Connect with us

Game Reviews

‘Untitled Goose Game’ Review: Mischievously Entertaining



It has never been a secret that geese are, to put it mildly, stubbornly persistent. While Scrooge may have had Tiny Tim go fetch him one for Christmas dinner, it is with some justification that geese are infamously portrayed via the stereotype of pugnacious poultry today. For that, Untitled Goose Game has played upon the bothersome nature of a goose and created a game that brings out the mischievous side in all of us.

At its bare bones, Untitled Goose Game is a puzzle game, only there is also an element of stealth involved. Much of the gameplay involves trial and error, moving objects around and putting them in places to see what events might occur. The idea is to manipulate the humans in such a way that their actions open up new possibilities. If you’ve been born with the special ability to ‘annoy,’ then this game will be a breeze, as many of the puzzles are built around frustrating people in the most obvious of ways.

Each level is an extension of the map. When enough tasks in one area have been ticked off, the human in that area will put up a “No Geese” sign, and a gate will be opened for the goose to venture into. Each human has a different personality, which is as humorous as it is clever. Indeed, the stark differences between the irate farmer and the terrified child ensure that the player must employ different tactics to achieve different goals. For instance, the farmer will have no problem chasing you into the pond, while the child is initially hesitant about moving into a puddle.

These different personalities develop further as the game progresses. The most notable of these contrasting personalities are the two neighbors, with their gardens expressing people who clearly live in different worlds separated by a broken fence. As a goose, it becomes apparent that your role in this charade is to cause these differences to create chaos. Hit the giant bell in the lady’s garden to upset the man; drop the lady’s bra in the man’s pool; entice the lady to cut the man’s signature rose. These two personalities will clash, and it’s the player’s job to ensure it happens.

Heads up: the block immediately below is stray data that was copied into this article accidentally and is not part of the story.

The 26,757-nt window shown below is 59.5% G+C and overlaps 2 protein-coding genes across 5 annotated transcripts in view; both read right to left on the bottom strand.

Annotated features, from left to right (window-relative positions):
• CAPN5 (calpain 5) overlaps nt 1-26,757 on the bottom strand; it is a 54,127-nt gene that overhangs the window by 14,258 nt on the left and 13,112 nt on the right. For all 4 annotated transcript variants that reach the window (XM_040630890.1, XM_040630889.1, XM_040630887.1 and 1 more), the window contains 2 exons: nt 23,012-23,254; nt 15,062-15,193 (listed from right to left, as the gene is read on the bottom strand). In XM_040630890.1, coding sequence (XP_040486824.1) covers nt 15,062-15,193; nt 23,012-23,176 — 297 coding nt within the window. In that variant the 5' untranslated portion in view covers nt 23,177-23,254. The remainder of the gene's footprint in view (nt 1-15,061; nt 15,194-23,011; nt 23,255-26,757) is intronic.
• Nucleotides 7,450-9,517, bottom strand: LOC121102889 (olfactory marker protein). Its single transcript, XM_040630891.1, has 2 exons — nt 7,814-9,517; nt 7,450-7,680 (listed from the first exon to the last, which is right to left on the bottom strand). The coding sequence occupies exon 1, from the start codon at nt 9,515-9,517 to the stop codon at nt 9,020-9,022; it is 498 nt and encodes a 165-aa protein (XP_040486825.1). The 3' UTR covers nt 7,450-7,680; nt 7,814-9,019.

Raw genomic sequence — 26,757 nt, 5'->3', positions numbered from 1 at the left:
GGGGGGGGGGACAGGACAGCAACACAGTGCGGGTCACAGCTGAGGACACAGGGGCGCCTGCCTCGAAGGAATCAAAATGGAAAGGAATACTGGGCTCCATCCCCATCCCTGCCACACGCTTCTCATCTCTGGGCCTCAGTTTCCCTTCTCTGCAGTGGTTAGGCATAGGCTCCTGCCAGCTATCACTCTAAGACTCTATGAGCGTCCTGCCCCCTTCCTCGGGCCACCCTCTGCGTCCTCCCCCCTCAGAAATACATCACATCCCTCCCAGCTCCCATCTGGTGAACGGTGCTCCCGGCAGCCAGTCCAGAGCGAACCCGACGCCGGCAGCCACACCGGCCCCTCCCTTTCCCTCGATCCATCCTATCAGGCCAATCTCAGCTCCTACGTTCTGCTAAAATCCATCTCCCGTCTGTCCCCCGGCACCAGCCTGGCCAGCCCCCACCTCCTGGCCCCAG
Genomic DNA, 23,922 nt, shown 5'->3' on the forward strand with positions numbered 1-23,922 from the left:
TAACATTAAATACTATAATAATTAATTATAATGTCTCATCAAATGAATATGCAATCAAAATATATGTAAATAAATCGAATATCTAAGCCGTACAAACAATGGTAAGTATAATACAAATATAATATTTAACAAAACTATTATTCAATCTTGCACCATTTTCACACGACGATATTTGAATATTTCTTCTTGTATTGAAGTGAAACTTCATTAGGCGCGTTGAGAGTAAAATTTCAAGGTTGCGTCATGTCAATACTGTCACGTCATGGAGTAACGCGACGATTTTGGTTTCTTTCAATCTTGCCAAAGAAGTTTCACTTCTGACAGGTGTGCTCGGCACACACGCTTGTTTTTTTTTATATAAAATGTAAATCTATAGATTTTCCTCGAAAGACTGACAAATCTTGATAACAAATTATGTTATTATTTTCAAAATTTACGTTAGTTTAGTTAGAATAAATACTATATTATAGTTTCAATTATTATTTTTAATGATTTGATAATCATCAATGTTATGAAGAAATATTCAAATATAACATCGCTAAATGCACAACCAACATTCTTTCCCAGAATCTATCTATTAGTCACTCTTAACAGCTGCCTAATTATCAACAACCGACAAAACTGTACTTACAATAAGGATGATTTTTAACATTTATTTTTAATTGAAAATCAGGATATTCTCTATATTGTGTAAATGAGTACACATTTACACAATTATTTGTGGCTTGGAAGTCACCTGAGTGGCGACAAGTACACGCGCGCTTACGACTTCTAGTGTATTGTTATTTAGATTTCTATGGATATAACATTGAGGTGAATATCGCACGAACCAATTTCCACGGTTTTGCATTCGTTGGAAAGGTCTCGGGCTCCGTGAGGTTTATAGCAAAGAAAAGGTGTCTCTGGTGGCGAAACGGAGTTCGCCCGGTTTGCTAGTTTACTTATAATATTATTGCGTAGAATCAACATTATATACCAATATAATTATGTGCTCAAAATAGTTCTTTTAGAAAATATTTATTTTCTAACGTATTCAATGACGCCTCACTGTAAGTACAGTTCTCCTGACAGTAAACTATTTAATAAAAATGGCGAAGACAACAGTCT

Untitled Goose Game is definitely worth a gander

Untitled Goose Game excels at allowing the player to express a side of themselves that they may have left hidden since their childhood. The impish pranks you probably played on your siblings growing up, finding new ways to annoy the local inhabitants and causing mischief, is what defines this game. The only issue is that the map is so small that the game is completed in around two to three hours. Therefore, Untitled Goose Game is an expensive three hours of mischief that perhaps isn’t worth the price, even though it’s highly enjoyable. Indeed, there is a hope there will be more content added, as this game has so much potential that it would benefit from expanding on the concept further.

Aesthetically, Untitled Goose Game deserves a lot of credit. While it uses extremely minimal UI and chunky, bold colors to create a peaceful village (that will be disrupted by a goose), the personality is still easily conveyed, from the way the goose waddles to the frustration of the villagers. In many ways, the simple palette of colors mixed with its comedic approach shows that some of Untitled Goose Game’s inspiration may have come from mid-20th-century cartoons.

While the price remains steep, if you have money and three hours to spare, Untitled Goose Game is definitely worth a gander. The fun might be short-lived, but you’ll be hard-pressed to find a more enjoyable three hours. There are a few glitches; notably, a green screen can happen when the game doesn’t load between areas quickly enough, resulting in a restart. However, the game saves regularly enough for it to not be too much of a bother. Certainly doesn’t ruin the experience enough not to give this goose a try.

Lost his ticket on the 'Number 9' Luxury Express Train to the Ninth Underworld. Has been left to write articles and reviews about games to write off his debt until the 'powers that be' feel it is sufficiently paid.